First four Florida Poly trustees are chosen
A former university president, a retired air space analyst, a former member of the Florida Board of Governors and a Polk County lawyer are the first members named to the first governing board of the state's 12th university. Nine open seats remain.
Sandra Featherman, Richard Hallion, Frank Martin and Don Wilson were chosen out of about 50 applicants vying for seats on Florida Polytechnic University's Board of Trustees.
Thursday's appointments, made by the board that oversees the state university system, followed a day-long series of interviews with ten finalists vying for five of those 13 total seats.
"We looked for applicants who had experience in higher education, applicants who had a background in STEM (science, technology, engineering and math), and applicants committed to the idea of creating a new and wide-ranging university based on the existing polytechnic model," said Mori Hosseini, one of the Board of Governors members who conducted the interviews. "We were fortunate to have a number of extremely well-qualified candidates."
The board is responsible for picking a total of five trustees for the university board, and Gov. Rick Scott, who interviewed seven of his own candidates a few weeks ago, will pick six. Then, the chair of the university's faculty senate and the school's student body president will take two more seats -- as soon as the university has faculty and students, that is.
Hosseini said the board would make a decision on its fifth appointment after seeing the range of people chosen by the governor.
"Once we know what the composition of the rest of the trustees look like, I feel like we will be able to assess the range of the skills, professional experience and cultural diversity of the trustees to determine whether we have any missing piece on the board," Hosseini said.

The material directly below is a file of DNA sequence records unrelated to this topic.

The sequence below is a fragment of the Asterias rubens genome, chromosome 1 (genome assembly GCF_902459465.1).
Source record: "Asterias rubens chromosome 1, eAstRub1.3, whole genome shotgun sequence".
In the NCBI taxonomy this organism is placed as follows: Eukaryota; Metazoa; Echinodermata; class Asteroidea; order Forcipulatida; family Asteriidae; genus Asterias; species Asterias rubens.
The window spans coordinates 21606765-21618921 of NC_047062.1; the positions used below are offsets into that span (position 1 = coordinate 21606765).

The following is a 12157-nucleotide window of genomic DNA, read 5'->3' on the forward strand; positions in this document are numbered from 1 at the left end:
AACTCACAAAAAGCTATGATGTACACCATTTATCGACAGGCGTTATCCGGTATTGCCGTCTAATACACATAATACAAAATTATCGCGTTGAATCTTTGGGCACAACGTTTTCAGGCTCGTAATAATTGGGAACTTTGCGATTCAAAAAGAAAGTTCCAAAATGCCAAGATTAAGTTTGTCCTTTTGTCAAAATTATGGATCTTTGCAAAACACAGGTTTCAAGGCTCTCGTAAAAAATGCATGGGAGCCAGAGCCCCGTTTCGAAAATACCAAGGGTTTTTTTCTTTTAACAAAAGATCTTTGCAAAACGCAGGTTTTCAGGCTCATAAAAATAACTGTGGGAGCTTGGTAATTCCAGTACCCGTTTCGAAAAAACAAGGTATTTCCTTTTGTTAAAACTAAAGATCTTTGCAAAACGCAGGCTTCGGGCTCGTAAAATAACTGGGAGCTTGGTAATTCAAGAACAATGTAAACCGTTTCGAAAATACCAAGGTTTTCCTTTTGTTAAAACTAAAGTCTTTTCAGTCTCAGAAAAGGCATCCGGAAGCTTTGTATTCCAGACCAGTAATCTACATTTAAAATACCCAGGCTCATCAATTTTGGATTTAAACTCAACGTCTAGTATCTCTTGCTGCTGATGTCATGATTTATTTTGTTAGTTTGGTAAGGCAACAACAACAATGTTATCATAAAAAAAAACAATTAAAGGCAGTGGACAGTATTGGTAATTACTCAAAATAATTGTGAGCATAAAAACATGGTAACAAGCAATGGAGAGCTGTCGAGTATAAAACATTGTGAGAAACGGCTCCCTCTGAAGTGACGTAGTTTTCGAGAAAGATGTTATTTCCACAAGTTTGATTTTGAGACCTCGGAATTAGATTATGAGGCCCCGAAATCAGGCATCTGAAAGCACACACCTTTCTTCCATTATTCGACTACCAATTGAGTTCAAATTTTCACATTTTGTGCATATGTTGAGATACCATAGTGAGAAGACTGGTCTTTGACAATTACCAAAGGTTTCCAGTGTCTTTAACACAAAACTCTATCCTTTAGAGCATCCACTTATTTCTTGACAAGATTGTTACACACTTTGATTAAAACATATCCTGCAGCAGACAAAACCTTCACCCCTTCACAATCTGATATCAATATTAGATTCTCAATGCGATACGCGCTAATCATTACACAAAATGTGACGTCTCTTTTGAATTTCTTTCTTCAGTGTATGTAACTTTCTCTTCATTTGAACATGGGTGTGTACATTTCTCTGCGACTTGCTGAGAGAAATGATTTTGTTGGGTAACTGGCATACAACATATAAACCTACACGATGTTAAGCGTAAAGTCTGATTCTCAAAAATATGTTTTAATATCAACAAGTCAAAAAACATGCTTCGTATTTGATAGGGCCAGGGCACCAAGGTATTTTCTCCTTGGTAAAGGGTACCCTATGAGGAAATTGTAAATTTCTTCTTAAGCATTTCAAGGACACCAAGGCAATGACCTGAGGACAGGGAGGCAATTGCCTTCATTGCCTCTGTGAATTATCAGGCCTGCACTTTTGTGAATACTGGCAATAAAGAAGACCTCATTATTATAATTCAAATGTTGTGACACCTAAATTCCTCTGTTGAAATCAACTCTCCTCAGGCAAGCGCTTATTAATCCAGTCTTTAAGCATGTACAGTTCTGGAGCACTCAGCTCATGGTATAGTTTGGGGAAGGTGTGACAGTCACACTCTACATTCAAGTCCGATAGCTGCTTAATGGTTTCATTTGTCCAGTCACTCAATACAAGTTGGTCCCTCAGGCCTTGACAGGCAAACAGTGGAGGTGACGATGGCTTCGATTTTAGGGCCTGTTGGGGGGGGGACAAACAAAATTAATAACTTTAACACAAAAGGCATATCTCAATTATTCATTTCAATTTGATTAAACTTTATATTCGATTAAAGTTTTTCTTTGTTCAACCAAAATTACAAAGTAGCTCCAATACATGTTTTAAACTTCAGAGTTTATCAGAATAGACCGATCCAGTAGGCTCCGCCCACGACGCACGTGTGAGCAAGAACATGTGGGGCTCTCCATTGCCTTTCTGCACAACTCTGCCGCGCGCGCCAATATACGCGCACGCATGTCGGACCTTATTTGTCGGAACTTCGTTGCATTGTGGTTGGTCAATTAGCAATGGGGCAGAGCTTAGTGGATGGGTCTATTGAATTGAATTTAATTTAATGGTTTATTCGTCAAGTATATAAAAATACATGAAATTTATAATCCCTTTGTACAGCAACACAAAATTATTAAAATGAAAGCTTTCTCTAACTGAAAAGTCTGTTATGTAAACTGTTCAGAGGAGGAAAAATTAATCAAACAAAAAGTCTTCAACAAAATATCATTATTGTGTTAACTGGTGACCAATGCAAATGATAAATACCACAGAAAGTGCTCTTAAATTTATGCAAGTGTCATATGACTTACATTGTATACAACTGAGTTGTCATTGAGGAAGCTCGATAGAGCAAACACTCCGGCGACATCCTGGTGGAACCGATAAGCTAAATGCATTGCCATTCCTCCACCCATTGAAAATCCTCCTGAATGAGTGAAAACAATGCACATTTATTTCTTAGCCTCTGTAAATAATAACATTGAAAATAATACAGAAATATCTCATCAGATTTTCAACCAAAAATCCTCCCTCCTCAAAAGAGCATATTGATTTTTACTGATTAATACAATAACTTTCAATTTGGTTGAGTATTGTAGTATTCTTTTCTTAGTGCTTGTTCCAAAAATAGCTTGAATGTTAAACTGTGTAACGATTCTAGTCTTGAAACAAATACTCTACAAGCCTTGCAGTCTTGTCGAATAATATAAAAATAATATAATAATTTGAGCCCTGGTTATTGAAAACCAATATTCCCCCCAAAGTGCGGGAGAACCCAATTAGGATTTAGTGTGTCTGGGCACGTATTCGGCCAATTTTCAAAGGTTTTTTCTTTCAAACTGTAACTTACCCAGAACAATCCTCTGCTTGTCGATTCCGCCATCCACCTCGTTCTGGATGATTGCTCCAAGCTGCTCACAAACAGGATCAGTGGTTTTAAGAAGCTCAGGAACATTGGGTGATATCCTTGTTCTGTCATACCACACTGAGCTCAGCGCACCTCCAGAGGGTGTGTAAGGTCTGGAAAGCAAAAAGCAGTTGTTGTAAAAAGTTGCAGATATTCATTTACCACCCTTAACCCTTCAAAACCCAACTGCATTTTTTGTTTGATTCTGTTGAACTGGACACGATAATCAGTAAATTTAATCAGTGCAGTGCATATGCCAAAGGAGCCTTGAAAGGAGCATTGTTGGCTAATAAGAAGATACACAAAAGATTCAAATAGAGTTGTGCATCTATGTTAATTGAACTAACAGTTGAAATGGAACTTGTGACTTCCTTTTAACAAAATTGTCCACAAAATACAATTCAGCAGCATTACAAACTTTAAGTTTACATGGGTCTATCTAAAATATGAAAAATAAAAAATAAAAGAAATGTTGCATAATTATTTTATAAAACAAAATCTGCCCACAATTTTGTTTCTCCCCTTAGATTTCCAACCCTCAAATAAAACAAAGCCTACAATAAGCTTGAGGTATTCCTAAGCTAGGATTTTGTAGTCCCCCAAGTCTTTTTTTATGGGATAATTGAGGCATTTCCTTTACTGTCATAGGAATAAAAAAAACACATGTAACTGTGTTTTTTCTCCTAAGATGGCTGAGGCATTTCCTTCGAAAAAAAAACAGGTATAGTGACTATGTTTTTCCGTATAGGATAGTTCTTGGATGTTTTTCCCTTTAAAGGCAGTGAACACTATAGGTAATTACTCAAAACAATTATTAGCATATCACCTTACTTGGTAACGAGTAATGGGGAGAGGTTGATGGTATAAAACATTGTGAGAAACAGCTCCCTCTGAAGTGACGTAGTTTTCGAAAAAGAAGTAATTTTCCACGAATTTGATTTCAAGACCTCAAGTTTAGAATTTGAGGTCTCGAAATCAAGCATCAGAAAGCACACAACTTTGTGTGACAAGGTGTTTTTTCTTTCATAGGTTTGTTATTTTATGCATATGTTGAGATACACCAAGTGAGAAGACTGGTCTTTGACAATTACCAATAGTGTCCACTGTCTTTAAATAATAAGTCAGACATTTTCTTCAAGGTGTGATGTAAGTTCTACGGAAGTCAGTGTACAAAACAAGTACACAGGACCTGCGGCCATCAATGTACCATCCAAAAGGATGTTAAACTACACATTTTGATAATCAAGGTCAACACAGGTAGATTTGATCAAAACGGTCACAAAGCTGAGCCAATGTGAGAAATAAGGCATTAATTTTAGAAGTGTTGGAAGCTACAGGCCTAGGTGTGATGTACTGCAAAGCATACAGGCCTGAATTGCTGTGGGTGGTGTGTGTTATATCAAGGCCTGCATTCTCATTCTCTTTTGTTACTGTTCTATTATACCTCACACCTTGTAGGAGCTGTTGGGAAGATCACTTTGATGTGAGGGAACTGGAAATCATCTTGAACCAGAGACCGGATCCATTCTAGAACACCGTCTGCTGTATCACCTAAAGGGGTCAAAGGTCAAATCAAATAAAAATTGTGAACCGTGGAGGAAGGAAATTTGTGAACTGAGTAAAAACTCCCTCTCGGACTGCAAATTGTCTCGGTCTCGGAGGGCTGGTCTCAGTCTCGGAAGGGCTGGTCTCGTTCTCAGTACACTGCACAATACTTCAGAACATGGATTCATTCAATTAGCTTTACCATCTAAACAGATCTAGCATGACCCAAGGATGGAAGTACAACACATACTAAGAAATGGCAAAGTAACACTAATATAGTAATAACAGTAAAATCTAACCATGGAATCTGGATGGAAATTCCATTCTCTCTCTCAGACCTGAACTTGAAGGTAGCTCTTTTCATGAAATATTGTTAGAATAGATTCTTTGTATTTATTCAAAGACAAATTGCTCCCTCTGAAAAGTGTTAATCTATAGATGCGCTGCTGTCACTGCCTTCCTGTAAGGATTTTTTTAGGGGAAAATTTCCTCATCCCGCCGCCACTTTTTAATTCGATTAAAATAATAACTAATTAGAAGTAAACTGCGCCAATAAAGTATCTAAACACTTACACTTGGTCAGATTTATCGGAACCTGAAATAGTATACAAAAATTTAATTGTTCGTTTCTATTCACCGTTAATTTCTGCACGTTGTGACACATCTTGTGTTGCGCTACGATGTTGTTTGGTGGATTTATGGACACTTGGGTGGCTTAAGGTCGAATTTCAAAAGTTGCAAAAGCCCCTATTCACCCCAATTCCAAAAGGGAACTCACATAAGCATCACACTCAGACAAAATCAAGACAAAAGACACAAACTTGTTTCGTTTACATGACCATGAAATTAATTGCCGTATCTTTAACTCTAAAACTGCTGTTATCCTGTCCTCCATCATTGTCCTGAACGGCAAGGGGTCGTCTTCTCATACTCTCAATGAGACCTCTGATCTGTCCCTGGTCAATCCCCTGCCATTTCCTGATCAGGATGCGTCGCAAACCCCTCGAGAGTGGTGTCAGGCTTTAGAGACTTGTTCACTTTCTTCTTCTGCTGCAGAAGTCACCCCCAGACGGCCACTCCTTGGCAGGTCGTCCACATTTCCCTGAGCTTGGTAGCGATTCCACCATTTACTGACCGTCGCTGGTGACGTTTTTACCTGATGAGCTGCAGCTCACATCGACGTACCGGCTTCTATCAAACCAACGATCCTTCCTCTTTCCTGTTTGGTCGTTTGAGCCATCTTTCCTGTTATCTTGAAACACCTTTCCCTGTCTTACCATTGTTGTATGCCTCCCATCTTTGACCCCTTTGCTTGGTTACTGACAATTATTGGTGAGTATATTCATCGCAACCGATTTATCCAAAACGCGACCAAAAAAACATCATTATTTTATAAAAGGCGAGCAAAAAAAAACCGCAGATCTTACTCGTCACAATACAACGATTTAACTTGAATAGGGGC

Even when all its leaders are chosen, the new university will still be a long way from opening its doors. It still needs buildings on its campus, accreditation and academic programs in place.
From the sound of the interview questions Wednesday, the new university could look a lot different than the existing 11 institutions. For one thing, Hosseini repeatedly contemplated the viability of hiring faculty members without the promise of tenure -- at least to start out with. Most applicants were receptive to the idea.
The picks were approved unanimously by the board, but not after one member raised a question about potential political interference.
Sen. Don Gaetz, according to Board of Governors member John Temple, has close ties to Richard Hallion.
"I'm going to assume," Temple said, "you vetted him to the point that he said he wasn't being promoted by somebody in the Legislature."
Hosseini assured Temple that there was no meddling by Gaetz.
"I will honestly tell you, I have never received a call from Sen. Gaetz (on the matter)," he said. "For the good of the future of the university, we want to make sure Polytechnic stays away from any politics."
That'd be a new phenomenon.
Florida Polytechnic made its way into existence largely thanks to the pushing of Senate budget chairman JD Alexander. Alexander, a Polk County Republican who just completed his final term in the Senate, lobbied the Board of Governors to create the institution out of the Lakeland branch campus formerly attached to the University of South Florida beginning last year. Then during the legislative session he pushed a bill that short-cut the independence path the Board of Governors agreed upon, then he helped convince the Governor to sign off on it.